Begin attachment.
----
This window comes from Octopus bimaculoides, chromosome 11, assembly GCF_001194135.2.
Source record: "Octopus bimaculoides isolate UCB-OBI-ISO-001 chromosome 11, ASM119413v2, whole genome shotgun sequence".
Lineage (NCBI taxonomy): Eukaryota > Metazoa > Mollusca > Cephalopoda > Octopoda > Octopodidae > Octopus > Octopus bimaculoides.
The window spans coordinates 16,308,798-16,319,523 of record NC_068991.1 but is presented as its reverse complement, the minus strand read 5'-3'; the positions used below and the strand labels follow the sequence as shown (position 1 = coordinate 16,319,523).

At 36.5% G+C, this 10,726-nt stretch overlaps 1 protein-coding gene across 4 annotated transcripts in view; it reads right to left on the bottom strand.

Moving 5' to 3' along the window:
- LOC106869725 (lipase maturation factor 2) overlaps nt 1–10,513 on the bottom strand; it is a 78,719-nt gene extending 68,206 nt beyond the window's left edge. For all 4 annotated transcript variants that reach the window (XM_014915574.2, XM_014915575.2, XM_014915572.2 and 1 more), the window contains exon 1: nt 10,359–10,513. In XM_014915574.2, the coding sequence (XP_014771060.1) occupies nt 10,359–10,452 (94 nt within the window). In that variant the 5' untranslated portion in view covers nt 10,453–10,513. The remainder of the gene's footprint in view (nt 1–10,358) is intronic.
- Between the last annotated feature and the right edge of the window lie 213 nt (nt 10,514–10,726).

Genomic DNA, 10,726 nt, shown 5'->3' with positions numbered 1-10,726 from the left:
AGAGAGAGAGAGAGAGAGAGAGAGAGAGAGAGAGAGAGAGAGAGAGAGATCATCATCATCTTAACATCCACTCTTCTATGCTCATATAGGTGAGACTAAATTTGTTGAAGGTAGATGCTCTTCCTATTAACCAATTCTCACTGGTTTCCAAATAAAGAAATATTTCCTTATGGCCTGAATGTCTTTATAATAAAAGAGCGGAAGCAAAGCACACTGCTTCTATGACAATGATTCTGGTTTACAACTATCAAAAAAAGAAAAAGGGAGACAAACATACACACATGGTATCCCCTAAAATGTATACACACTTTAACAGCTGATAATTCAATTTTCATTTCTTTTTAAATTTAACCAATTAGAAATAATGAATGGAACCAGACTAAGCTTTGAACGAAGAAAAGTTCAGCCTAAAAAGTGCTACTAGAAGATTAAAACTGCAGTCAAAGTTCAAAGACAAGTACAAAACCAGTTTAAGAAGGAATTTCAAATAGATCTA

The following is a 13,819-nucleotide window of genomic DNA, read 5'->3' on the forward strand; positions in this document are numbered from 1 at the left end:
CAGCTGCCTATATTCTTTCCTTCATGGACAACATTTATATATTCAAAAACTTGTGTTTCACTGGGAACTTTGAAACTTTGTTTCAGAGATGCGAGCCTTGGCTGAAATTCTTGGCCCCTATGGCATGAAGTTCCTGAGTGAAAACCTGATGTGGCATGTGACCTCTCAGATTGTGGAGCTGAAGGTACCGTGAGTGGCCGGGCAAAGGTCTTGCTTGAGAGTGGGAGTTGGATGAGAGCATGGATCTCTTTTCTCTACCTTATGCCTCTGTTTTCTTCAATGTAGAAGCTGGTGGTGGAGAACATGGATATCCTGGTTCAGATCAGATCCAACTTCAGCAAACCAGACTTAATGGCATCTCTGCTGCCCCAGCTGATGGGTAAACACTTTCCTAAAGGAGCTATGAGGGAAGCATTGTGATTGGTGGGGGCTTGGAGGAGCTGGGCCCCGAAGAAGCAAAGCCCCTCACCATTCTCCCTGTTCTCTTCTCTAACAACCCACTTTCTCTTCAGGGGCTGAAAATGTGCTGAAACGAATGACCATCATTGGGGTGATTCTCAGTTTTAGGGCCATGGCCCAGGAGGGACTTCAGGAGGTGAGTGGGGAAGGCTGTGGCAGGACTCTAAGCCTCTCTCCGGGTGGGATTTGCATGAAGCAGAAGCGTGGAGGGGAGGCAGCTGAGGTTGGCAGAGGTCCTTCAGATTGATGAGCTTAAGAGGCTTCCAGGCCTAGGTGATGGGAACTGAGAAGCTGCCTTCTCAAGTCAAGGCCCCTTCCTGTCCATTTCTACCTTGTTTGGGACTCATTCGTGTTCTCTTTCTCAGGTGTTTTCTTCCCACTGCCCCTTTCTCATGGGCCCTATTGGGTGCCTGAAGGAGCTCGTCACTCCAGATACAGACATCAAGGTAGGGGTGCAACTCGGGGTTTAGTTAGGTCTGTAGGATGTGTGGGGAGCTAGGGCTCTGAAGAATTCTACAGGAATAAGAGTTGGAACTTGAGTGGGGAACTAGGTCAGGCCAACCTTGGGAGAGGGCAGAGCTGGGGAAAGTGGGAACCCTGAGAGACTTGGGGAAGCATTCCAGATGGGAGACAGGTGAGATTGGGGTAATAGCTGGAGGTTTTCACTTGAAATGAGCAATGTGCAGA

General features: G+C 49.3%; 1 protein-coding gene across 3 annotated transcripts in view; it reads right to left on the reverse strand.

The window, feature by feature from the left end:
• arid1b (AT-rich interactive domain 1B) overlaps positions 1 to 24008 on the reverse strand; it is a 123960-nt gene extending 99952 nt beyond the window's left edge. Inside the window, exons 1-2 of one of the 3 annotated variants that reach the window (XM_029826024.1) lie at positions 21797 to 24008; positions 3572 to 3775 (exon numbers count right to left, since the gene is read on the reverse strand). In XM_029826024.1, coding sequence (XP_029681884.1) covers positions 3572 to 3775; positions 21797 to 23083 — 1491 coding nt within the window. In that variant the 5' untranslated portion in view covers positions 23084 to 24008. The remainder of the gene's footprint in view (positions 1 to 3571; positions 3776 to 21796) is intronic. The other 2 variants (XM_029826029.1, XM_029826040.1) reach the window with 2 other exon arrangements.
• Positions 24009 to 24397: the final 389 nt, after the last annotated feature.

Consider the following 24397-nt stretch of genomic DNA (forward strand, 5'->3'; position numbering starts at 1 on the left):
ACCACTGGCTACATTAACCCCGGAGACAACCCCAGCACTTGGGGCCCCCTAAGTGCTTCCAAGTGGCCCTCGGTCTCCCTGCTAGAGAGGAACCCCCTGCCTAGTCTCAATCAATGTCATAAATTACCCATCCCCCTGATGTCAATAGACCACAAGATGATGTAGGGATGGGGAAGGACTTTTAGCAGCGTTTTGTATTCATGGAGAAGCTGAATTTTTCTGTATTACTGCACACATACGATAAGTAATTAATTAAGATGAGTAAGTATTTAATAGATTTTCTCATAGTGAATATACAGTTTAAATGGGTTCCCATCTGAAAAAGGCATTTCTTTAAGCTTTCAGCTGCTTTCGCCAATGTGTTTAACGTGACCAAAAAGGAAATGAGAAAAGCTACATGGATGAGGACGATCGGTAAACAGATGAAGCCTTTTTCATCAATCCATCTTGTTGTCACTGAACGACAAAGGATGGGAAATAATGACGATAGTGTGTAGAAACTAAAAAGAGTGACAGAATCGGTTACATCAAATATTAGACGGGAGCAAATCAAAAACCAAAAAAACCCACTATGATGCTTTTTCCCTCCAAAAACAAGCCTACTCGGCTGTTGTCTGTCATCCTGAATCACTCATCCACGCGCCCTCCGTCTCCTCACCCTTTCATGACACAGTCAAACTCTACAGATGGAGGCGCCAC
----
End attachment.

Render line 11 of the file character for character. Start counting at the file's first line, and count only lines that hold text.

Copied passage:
The following is a 13,819-nucleotide window of genomic DNA, read 5'->3' on the forward strand; positions in this document are numbered from 1 at the left end: